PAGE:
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A Report on Reagents and its Quenching Methods

Tsolakidou Anastasia*

Department of Chemistry, Aristotle University of Thessaloniki, GR-54124 Thessaloniki, Greece

*Corresponding Author:
Tsolakidou Anastasia
Department of Chemistry
Aristotle University of Thessaloniki, GR-54124 Thessaloniki, Greece
E-mail: [email protected]

Received Date: 04/10/2021; Accepted Date: 18/10/2021; Published Date: 25/10/2021

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Lithium aluminium hydride

LAH stands for Lithium Aluminium Hydride, which is an inorganic substance having the chemical formula LiAlH4. It's a solid grey colour. Finholt, Bond and Schlesinger found it in 1947. This chemical is employed in organic synthesis as a reducing agent, particularly for the reduction of esters, carboxylic acids and amides. The solid reacts violently with water, producing gaseous hydrogen (H2). For hydrogen storage, certain similar derivatives have been explored.

Quenching:

  • Adding a saturated aqueous sodium sulphate drop by drop (Na2SO4).
  • Dropwise add one ml water, 1 ml, 15 percent aqueous NaOH and ultimately 3 ml water for each (one) gramme of lithium alumninium hydride used. Using a celite pad, filter the resultant solid. Rinse well with solvent.
  • Alternatively, the mixture can be diluted with diethyl ether and dried (anh. sodium sulphate, stir 15 minutes) after the last water addition to create an easily filtered mixture that can be filtered through paper if desired. The crude product is obtained by evaporating the filtrate. This technique is particularly beneficial for polar compounds that have high water solubility.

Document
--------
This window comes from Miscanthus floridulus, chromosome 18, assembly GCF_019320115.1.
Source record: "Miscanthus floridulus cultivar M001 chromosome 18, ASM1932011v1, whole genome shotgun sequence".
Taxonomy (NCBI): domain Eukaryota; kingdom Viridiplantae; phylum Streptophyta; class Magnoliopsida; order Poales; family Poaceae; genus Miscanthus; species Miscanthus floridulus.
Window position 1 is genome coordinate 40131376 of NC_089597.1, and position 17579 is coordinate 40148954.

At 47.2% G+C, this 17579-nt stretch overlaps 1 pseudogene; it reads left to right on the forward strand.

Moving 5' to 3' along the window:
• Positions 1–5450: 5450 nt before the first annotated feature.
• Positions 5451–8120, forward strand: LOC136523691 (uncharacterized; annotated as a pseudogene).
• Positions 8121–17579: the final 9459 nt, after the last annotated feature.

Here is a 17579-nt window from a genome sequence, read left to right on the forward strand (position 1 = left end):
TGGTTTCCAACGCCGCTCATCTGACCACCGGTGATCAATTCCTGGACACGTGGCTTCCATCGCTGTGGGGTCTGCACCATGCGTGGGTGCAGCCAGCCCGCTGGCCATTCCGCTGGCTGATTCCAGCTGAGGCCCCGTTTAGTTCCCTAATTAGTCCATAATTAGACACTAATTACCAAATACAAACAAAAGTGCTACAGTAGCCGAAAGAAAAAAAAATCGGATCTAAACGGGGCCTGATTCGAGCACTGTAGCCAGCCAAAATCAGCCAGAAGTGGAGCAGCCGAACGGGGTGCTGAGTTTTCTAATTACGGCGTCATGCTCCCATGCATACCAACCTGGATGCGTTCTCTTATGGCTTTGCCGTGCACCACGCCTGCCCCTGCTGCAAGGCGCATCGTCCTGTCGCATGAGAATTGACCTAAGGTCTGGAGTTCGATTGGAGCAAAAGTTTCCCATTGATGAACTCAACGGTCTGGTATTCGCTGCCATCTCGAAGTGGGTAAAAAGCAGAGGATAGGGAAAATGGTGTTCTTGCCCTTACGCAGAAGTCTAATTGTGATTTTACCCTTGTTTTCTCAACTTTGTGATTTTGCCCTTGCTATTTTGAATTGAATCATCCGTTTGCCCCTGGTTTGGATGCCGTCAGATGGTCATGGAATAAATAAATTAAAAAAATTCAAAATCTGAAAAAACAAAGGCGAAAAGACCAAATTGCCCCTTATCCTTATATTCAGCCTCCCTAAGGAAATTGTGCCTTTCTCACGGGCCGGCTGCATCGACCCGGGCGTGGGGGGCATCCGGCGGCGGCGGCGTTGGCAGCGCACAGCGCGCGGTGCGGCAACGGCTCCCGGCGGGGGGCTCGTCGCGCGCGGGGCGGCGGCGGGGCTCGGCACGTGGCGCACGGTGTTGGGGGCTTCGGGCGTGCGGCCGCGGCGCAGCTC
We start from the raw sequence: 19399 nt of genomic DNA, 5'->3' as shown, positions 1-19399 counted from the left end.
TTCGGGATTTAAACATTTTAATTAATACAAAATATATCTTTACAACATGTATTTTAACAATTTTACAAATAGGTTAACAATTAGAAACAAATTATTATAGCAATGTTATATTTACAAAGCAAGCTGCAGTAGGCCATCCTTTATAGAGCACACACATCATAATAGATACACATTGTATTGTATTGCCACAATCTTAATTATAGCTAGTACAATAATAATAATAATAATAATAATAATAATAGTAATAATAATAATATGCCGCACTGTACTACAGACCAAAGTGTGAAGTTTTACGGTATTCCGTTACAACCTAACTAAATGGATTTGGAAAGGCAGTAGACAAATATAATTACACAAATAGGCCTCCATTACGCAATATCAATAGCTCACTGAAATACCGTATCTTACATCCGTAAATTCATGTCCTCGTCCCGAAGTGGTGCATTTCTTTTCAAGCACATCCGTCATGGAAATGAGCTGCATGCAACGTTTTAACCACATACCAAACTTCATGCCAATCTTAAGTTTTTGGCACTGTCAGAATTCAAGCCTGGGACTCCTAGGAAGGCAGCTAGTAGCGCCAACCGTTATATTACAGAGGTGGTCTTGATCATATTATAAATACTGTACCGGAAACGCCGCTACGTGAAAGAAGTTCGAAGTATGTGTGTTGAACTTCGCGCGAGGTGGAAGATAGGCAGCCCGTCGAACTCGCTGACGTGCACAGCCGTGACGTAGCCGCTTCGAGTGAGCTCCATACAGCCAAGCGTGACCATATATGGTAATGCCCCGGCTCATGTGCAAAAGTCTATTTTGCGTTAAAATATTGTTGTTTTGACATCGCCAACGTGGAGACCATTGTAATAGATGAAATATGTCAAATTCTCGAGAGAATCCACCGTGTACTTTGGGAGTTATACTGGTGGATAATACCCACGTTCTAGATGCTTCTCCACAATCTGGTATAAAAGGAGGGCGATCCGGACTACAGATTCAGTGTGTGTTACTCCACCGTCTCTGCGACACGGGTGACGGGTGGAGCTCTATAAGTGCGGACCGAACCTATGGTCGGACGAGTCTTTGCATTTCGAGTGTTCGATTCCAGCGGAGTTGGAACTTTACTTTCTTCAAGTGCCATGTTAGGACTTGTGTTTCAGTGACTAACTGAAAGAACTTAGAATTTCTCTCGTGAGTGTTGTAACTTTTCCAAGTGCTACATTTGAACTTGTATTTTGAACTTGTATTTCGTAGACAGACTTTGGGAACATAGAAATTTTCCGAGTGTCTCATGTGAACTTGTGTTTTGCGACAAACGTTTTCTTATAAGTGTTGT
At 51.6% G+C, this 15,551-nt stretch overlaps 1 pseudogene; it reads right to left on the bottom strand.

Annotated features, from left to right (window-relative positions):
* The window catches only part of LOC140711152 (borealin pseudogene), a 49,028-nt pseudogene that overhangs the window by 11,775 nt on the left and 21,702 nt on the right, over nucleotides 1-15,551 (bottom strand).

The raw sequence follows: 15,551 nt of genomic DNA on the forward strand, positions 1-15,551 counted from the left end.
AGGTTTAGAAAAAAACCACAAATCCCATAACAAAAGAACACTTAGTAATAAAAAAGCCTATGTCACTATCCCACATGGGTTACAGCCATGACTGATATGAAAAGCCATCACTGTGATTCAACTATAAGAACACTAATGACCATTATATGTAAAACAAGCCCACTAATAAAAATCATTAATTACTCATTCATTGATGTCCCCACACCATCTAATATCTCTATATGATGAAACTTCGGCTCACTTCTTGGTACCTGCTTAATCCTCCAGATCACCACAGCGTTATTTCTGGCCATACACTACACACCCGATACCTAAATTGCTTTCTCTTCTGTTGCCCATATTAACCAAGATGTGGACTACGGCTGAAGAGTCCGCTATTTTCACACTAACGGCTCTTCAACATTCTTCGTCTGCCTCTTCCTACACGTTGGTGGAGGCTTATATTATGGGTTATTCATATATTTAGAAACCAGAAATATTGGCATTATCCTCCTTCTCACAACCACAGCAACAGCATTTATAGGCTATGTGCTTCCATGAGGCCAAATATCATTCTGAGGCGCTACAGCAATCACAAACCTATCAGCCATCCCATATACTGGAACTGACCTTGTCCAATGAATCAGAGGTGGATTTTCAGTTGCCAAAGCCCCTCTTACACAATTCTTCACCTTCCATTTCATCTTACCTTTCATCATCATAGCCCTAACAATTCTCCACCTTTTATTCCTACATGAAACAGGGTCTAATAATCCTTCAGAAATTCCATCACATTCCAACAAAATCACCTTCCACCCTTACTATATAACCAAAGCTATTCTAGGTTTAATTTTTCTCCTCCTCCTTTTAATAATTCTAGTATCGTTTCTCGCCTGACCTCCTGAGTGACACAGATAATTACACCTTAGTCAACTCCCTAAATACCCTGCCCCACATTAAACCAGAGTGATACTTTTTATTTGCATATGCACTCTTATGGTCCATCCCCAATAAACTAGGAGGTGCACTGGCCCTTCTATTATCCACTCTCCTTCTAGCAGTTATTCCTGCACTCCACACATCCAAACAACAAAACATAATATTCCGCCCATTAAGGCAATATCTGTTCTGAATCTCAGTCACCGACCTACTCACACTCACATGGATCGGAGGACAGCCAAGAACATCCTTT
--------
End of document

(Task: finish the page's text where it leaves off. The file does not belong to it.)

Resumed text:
• Add three equivalents of sodium fluoride (NaF), then a 9:1 THF:Water combination dropwise.
  • Using a celite pad, filter the resultant white solid. THF should be used as a rinse. This technique can result in a finer solid that traps less of the desired substance.
  • Dropwise addition of Rochelle's salt aqueous solution (sodium potassium tartrate, KNaC4H4O6).
  • Using a mortar and pestle, recrystallize sodium sulphate from water and crush it with an equivalent volume of celite. This combination can be kept indefinitely in the refrigerator. To quench your LAH reduction, add one spatula full of celite/ hydrated sodium sulphate to the reaction mixture at a time. This will be exothermic and may cause the reaction to stop stirring briefly; nevertheless, maintain adding the solid until the mixture stirs again. Filter through a fritted funnel once the solution has been quenched and freely stirred, wash the solid with a little amount of THF or diethyl ether, then evaporate the solvent to extract your product.

Grignard reagent

For organic synthesis, Grignard reagents (RMgX) are widely employed. However, these extremely reactive chemicals are delivered in flammable solvents, making transportation more difficult. Grignard reagents with linear alkyl chains may be confined and stabilised by the macrocyclic host pillar arene while preserving their reactivity, as shown in this paper.

Quenching:

  • Place your RBF in an ice bath after removing it from the oil bath. The quench becomes less enraged as a result of this. If you have a condenser, leave it turned on.
  • DROPWISELY ADD WATER-Dropwise really does imply dropwise! If you're not careful, you'll end up with a volcano. Continue to add water until the RBF is no longer enraged. Allow another five minutes for stirring.
  • DROPWISELY add ten percent sulfuric acid. Be patient one again. Continue to add—very slowly—until the rage diminishes. I generally leave it to stir for 20 minutes to an hour or two at this stage, depending on how busy I am. Allow any remaining magnesium and related salts to dissolve.

 

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